The Kelowna General Hospital Foundation hostS a Volunteer Fair on Saturday, April 18,10 a.m. to 2 p.m. at the Kelowna General Hospital’s Centennial Building lobby.
The event will offer the general public information about the foundation, and to learn what volunteer opportunities are available with the foundation to assist the hospital.
There will also be free parking available in the Rose Avenue parkade.
The foundation’s current volunteer roster ranges in age from 14 to 98. “There is no age discrimination to volunteer with us,” said Wells.
Joy Henderson has been working as a volunteer at Kelowna General Hospital for the past 15 years.
The 79-year-old Kelowna resident doesn’t get paid for her volunteer time, but the difference it makes to her own life and to those who require the need of hospital services more than make up for that.
“I got involved with the hospital because I had other friends who were volunteering there when I started out. I’ve enjoyed it ever since, meeting a lot of nice people and people telling you all the time how much they appreciate what you are doing for the hospital and for them,” Henderson said.
“There is always a good feeling that goes along with giving back.”
Henderson can be found with her three co-volunteers every Thursday afternoon working behind the counter of the Royal Bistro, cooking up on the grill whatever is ordered from the menu.
People familiar with the hospital will remember it previously as The Snackery prior to the expansion of the hospital in recent years.
“Often people come in there, they are alone and (their friend, family member or spouse) is in the hospital being treated for something, and the may well be from out of town given KGH is a regional hospital.
“I they really need is someone to talk to or meet, to have a place to go for a break. It’s times like that it feels like a really worthwhile process what we do in our own little corner of the hospital.”
Henderson is one of about 800 volunteers who support a variety of services under the auspices of the Kelowna General Hospital Foundation, from working at various venues in the hospital like the gift shop, Royal Bistro and the Perking Lot, to the Rutland Auxiliary Thrift Shop and at Cottonwoods Care Home.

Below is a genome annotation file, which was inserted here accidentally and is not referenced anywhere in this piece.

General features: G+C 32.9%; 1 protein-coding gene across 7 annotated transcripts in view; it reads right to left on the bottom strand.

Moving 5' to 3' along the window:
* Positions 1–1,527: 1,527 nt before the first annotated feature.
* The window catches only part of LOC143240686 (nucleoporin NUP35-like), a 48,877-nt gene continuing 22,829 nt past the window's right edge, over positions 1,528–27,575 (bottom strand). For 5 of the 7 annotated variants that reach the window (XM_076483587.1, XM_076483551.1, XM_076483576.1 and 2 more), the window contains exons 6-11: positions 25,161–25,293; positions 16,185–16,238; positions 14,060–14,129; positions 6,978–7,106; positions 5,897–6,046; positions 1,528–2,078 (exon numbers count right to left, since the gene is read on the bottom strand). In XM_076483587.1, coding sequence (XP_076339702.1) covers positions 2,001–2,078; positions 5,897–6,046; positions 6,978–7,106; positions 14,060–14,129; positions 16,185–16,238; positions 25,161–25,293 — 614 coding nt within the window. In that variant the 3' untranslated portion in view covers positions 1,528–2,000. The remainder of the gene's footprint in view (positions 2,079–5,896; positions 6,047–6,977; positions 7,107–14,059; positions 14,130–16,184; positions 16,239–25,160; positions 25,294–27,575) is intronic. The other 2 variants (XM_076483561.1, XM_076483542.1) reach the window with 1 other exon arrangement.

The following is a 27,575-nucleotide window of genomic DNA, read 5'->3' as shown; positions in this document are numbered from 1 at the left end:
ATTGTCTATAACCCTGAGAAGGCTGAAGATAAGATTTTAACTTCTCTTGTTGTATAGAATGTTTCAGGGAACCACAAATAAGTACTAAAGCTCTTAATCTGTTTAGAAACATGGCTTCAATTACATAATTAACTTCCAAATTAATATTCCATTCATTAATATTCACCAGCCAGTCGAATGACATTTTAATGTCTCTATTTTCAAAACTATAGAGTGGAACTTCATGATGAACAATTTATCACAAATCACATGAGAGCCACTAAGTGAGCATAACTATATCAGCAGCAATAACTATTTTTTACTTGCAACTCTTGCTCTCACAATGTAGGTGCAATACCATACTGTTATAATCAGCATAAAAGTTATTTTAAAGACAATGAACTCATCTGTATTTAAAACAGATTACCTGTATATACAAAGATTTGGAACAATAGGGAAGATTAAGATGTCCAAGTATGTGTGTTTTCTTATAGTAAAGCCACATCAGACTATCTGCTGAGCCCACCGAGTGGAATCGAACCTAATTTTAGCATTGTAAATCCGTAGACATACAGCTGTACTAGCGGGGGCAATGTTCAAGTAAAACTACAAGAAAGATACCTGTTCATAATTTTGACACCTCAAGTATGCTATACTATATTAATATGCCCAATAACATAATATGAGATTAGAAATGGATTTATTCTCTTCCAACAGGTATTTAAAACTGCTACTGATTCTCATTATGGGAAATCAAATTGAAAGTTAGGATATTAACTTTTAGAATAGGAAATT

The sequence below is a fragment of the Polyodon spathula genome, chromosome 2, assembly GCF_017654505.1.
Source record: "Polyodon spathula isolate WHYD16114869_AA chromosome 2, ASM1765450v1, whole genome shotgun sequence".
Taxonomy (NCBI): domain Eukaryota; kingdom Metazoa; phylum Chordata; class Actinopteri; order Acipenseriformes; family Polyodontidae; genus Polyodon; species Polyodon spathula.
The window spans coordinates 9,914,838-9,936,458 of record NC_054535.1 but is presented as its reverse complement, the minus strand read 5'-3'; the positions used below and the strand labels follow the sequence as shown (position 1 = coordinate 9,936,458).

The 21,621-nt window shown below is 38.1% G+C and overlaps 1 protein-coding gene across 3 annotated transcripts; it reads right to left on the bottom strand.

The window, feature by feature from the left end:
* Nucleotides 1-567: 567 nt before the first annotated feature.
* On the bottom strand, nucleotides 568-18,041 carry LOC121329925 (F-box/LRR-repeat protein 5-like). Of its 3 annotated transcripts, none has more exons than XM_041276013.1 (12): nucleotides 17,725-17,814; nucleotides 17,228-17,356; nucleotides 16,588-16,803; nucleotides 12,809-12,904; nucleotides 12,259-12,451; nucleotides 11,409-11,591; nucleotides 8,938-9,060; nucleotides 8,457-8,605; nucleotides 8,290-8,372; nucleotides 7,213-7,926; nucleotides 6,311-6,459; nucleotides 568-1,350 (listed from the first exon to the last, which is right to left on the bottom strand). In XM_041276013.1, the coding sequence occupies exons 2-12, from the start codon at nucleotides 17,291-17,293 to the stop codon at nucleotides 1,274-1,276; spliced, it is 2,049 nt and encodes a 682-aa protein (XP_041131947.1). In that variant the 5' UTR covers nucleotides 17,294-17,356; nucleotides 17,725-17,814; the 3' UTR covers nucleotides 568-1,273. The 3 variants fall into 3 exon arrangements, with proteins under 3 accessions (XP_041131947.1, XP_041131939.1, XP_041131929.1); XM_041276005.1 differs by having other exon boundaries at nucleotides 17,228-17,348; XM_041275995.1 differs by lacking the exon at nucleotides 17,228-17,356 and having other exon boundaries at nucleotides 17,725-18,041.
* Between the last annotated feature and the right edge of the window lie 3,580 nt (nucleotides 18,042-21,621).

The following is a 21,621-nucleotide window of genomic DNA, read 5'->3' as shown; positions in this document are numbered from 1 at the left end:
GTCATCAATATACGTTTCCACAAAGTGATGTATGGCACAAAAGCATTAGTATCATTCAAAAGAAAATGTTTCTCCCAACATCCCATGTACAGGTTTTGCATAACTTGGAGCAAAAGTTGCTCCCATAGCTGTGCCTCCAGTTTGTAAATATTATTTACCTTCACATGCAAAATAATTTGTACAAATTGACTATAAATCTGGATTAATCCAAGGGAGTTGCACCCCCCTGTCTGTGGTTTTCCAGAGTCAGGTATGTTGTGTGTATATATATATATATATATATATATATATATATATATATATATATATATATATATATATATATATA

They collectively are the core support group that allows the foundation to provide services that raise money for the hospital to buy new equipment or fulfill other patient care needs.
For example, the Rutland Auxiliary Thrift Shop, staffed by volunteers, has donated more than $3.5 million to the hospital since it was founded 52 years ago.
Nancy Wells, business enterprises manager for the KGH Foundation, said its volunteers that allow the foundation to operate several business enterprises to help with fundraising and providing services to patients and those visiting the hospital.
“To have a gift shop, the coffee kiosk, the Royal Bistro, the engraving business which is part of the gift shop, right on site is not normal for most hospitals,” Well said.
“I’m always being asked how we managed to do that.”
Part of the reason for that is because those services are volunteer-driven, where opportunities are presented to volunteer for as little or as many hours as you wish.
“It’s all about paying something forward. Everyone has a fit with us. Some people don’t want a lot of responsibility,”Wells said.
“ They just want a task to do for four hours a week, whether retired or not, and go home and relax. Others may have led an active work lifestyle and retired but still want to remain active and involved.”
The latter characteristic is often seen among babyboomers who are retiring at a younger age than the previous generation but still have a lot of energy to give in some way to their community.
“We never have enough volunteers so there is always a way to make someone fit a need that we have and that fits in with their background or interest,” he said.
Sandra Moglin has been volunteering at the Rutland Auxiliary Thrift Shop, located on Dougall Rd. South near Highway 33, for about five years, currently serving as the manager for the store.
Moglin had worked in a bank most of her life, and when she and her husband retired to Kelowna from Saskatchewan, she saw the auxiliary thrift shop as a way to volunteer and keep herself busy.
“I was just always used to doing something. I couldn’t just sit at home and do nothing,” she laughed.
Moglin, 72, said her story is similar to many of the volunteer staff at the thrift shop, they just like to get out and share some female companionship and pride in making a worthwhile contribution to the hospital and their community.
“Most of us are in the 50 to 70 age range. We have one lady who has volunteered 37 years for the auxiliary and many others who have been with us a long time,” Moglin said.
“We really feel good about what we are doing and gives us an opportunity to raise money for the hospital, as health care services are something that we or people close to each of us will all need at some point in our lives.”
Another connection on some level with most of their volunteers is the donations raised remain in the community, and benefit something has carries a real identity for people—their hospital.